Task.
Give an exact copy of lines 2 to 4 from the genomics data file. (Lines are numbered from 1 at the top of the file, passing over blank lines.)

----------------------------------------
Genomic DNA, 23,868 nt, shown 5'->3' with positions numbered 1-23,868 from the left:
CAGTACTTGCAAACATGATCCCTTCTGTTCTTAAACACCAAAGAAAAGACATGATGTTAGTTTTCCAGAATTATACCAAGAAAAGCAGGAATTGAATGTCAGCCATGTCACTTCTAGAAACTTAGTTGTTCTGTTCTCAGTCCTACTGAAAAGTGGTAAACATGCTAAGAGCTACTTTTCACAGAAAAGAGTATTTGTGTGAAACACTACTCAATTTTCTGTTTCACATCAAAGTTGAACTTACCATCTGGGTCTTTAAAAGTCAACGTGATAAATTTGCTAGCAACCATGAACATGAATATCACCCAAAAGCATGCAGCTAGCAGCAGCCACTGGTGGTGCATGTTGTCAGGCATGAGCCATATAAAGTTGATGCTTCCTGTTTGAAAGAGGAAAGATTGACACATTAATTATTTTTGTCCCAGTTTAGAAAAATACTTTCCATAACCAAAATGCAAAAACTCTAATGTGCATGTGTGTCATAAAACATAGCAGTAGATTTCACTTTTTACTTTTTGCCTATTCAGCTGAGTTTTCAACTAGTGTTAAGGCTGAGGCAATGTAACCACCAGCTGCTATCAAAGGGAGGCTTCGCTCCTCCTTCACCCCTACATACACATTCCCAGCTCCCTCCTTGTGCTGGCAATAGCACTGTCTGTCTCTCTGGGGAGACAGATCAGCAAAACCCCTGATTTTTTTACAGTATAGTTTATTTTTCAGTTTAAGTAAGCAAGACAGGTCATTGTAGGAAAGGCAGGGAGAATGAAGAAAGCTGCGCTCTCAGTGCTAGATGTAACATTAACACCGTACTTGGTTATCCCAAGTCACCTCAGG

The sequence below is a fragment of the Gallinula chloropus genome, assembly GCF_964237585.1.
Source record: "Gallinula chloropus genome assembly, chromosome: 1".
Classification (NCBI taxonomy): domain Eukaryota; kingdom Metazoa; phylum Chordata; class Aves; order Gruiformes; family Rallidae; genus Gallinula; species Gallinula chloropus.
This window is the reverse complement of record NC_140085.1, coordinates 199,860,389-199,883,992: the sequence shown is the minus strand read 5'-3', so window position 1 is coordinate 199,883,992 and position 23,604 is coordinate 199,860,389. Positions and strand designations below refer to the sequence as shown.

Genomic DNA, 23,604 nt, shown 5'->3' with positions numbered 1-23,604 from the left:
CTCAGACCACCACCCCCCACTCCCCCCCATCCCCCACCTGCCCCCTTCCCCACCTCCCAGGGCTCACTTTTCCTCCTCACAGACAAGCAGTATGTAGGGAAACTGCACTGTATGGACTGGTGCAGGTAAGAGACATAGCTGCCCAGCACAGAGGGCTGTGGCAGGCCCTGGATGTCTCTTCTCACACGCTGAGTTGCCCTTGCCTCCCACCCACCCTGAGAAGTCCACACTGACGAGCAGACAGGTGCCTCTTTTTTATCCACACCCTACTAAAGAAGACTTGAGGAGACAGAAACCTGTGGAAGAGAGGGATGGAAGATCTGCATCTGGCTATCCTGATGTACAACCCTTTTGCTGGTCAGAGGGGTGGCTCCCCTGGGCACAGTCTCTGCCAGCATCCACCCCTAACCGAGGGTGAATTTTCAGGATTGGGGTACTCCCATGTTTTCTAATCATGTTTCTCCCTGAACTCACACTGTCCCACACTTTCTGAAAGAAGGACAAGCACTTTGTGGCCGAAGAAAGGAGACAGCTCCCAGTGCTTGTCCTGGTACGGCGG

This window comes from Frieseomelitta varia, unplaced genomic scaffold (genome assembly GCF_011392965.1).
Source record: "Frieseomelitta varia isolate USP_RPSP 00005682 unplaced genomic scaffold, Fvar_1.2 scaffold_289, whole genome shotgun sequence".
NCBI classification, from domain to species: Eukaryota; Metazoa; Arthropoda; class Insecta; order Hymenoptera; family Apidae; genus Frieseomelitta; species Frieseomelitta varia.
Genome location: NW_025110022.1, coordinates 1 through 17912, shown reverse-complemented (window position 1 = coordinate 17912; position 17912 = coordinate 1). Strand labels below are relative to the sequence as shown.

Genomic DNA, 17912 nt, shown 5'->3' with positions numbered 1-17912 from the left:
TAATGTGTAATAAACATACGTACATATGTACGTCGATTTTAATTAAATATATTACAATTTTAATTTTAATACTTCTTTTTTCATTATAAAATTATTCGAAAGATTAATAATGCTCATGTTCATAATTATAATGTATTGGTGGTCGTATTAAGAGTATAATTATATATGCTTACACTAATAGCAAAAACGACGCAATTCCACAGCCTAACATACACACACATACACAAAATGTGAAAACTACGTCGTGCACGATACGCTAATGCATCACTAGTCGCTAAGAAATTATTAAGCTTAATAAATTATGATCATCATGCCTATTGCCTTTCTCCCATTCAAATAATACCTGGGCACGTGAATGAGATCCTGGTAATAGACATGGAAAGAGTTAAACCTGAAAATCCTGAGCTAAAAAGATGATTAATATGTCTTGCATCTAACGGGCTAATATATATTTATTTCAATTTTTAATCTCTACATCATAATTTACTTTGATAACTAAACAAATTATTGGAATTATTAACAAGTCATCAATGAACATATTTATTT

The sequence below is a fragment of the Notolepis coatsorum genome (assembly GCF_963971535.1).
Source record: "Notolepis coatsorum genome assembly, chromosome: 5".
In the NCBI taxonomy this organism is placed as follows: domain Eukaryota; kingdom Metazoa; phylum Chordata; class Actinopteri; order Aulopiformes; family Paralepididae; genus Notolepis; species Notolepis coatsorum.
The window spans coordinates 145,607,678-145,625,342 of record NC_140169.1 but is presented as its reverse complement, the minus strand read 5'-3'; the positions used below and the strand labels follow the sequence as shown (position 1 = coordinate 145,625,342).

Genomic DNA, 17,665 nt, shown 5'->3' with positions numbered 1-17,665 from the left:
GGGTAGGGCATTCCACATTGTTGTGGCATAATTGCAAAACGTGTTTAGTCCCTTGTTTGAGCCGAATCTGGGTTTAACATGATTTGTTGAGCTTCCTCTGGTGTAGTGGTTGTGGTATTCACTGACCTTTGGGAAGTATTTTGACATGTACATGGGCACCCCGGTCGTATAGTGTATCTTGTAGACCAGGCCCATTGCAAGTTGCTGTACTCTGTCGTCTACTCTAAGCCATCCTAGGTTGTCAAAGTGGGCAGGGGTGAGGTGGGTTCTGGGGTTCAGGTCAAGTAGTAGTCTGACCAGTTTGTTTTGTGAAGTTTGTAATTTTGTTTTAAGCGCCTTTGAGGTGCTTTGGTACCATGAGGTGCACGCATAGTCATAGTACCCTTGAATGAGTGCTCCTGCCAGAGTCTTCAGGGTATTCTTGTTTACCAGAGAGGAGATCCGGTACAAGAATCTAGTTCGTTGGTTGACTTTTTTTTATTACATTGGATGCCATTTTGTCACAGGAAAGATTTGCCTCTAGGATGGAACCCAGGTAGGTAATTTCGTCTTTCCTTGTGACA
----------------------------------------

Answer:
CAGTACTTGCAAACATGATCCCTTCTGTTCTTAAACACCAAAGAAAAGACATGATGTTAGTTTTCCAGAATTATACCAAGAAAAGCAGGAATTGAATGTCAGCCATGTCACTTCTAGAAACTTAGTTGTTCTGTTCTCAGTCCTACTGAAAAGTGGTAAACATGCTAAGAGCTACTTTTCACAGAAAAGAGTATTTGTGTGAAACACTACTCAATTTTCTGTTTCACATCAAAGTTGAACTTACCATCTGGGTCTTTAAAAGTCAACGTGATAAATTTGCTAGCAACCATGAACATGAATATCACCCAAAAGCATGCAGCTAGCAGCAGCCACTGGTGGTGCATGTTGTCAGGCATGAGCCATATAAAGTTGATGCTTCCTGTTTGAAAGAGGAAAGATTGACACATTAATTATTTTTGTCCCAGTTTAGAAAAATACTTTCCATAACCAAAATGCAAAAACTCTAATGTGCATGTGTGTCATAAAACATAGCAGTAGATTTCACTTTTTACTTTTTGCCTATTCAGCTGAGTTTTCAACTAGTGTTAAGGCTGAGGCAATGTAACCACCAGCTGCTATCAAAGGGAGGCTTCGCTCCTCCTTCACCCCTACATACACATTCCCAGCTCCCTCCTTGTGCTGGCAATAGCACTGTCTGTCTCTCTGGGGAGACAGATCAGCAAAACCCCTGATTTTTTTACAGTATAGTTTATTTTTCAGTTTAAGTAAGCAAGACAGGTCATTGTAGGAAAGGCAGGGAGAATGAAGAAAGCTGCGCTCTCAGTGCTAGATGTAACATTAACACCGTACTTGGTTATCCCAAGTCACCTCAGG

The sequence below is a fragment of the Gallinula chloropus genome, assembly GCF_964237585.1.
Source record: "Gallinula chloropus genome assembly, chromosome: 1".